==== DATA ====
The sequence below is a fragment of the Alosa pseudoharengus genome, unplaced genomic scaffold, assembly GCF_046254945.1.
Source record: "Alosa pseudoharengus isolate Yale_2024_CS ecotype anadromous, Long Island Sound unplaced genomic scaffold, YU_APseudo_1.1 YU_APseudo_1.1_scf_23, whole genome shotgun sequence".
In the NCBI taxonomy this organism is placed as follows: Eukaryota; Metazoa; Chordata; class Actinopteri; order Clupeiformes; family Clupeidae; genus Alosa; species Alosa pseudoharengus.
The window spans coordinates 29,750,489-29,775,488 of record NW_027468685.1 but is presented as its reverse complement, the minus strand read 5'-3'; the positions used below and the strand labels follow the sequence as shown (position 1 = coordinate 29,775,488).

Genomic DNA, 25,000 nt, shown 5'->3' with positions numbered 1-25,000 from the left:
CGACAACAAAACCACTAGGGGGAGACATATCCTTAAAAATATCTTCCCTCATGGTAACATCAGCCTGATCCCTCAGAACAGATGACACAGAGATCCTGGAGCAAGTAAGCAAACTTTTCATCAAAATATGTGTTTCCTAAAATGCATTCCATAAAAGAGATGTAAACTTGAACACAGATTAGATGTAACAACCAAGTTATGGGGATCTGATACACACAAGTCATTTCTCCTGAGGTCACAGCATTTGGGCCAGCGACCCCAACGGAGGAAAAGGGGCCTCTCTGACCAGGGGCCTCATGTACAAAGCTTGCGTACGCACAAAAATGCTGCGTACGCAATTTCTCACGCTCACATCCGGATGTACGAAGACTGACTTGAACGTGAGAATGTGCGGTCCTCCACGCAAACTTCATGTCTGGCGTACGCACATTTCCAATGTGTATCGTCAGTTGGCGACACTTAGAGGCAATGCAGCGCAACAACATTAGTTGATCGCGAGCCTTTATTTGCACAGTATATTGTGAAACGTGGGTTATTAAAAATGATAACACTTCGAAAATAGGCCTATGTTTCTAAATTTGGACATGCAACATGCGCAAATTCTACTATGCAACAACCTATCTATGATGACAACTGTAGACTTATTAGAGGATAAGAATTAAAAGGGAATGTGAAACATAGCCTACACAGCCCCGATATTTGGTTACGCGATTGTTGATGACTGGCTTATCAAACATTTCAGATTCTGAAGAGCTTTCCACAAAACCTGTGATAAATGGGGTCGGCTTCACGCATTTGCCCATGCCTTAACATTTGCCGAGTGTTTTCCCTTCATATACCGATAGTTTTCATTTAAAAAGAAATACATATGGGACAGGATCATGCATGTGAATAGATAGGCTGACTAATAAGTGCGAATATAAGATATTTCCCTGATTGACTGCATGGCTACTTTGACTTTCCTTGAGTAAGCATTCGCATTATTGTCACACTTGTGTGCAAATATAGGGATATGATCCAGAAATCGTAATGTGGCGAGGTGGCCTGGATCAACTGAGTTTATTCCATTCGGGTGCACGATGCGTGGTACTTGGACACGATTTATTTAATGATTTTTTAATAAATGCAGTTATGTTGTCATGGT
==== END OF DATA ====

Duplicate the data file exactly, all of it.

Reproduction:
The sequence below is a fragment of the Alosa pseudoharengus genome, unplaced genomic scaffold, assembly GCF_046254945.1.
Source record: "Alosa pseudoharengus isolate Yale_2024_CS ecotype anadromous, Long Island Sound unplaced genomic scaffold, YU_APseudo_1.1 YU_APseudo_1.1_scf_23, whole genome shotgun sequence".
In the NCBI taxonomy this organism is placed as follows: Eukaryota; Metazoa; Chordata; class Actinopteri; order Clupeiformes; family Clupeidae; genus Alosa; species Alosa pseudoharengus.
The window spans coordinates 29,750,489-29,775,488 of record NW_027468685.1 but is presented as its reverse complement, the minus strand read 5'-3'; the positions used below and the strand labels follow the sequence as shown (position 1 = coordinate 29,775,488).

Genomic DNA, 25,000 nt, shown 5'->3' with positions numbered 1-25,000 from the left:
CGACAACAAAACCACTAGGGGGAGACATATCCTTAAAAATATCTTCCCTCATGGTAACATCAGCCTGATCCCTCAGAACAGATGACACAGAGATCCTGGAGCAAGTAAGCAAACTTTTCATCAAAATATGTGTTTCCTAAAATGCATTCCATAAAAGAGATGTAAACTTGAACACAGATTAGATGTAACAACCAAGTTATGGGGATCTGATACACACAAGTCATTTCTCCTGAGGTCACAGCATTTGGGCCAGCGACCCCAACGGAGGAAAAGGGGCCTCTCTGACCAGGGGCCTCATGTACAAAGCTTGCGTACGCACAAAAATGCTGCGTACGCAATTTCTCACGCTCACATCCGGATGTACGAAGACTGACTTGAACGTGAGAATGTGCGGTCCTCCACGCAAACTTCATGTCTGGCGTACGCACATTTCCAATGTGTATCGTCAGTTGGCGACACTTAGAGGCAATGCAGCGCAACAACATTAGTTGATCGCGAGCCTTTATTTGCACAGTATATTGTGAAACGTGGGTTATTAAAAATGATAACACTTCGAAAATAGGCCTATGTTTCTAAATTTGGACATGCAACATGCGCAAATTCTACTATGCAACAACCTATCTATGATGACAACTGTAGACTTATTAGAGGATAAGAATTAAAAGGGAATGTGAAACATAGCCTACACAGCCCCGATATTTGGTTACGCGATTGTTGATGACTGGCTTATCAAACATTTCAGATTCTGAAGAGCTTTCCACAAAACCTGTGATAAATGGGGTCGGCTTCACGCATTTGCCCATGCCTTAACATTTGCCGAGTGTTTTCCCTTCATATACCGATAGTTTTCATTTAAAAAGAAATACATATGGGACAGGATCATGCATGTGAATAGATAGGCTGACTAATAAGTGCGAATATAAGATATTTCCCTGATTGACTGCATGGCTACTTTGACTTTCCTTGAGTAAGCATTCGCATTATTGTCACACTTGTGTGCAAATATAGGGATATGATCCAGAAATCGTAATGTGGCGAGGTGGCCTGGATCAACTGAGTTTATTCCATTCGGGTGCACGATGCGTGGTACTTGGACACGATTTATTTAATGATTTTTTAATAAATGCAGTTATGTTGTCATGGT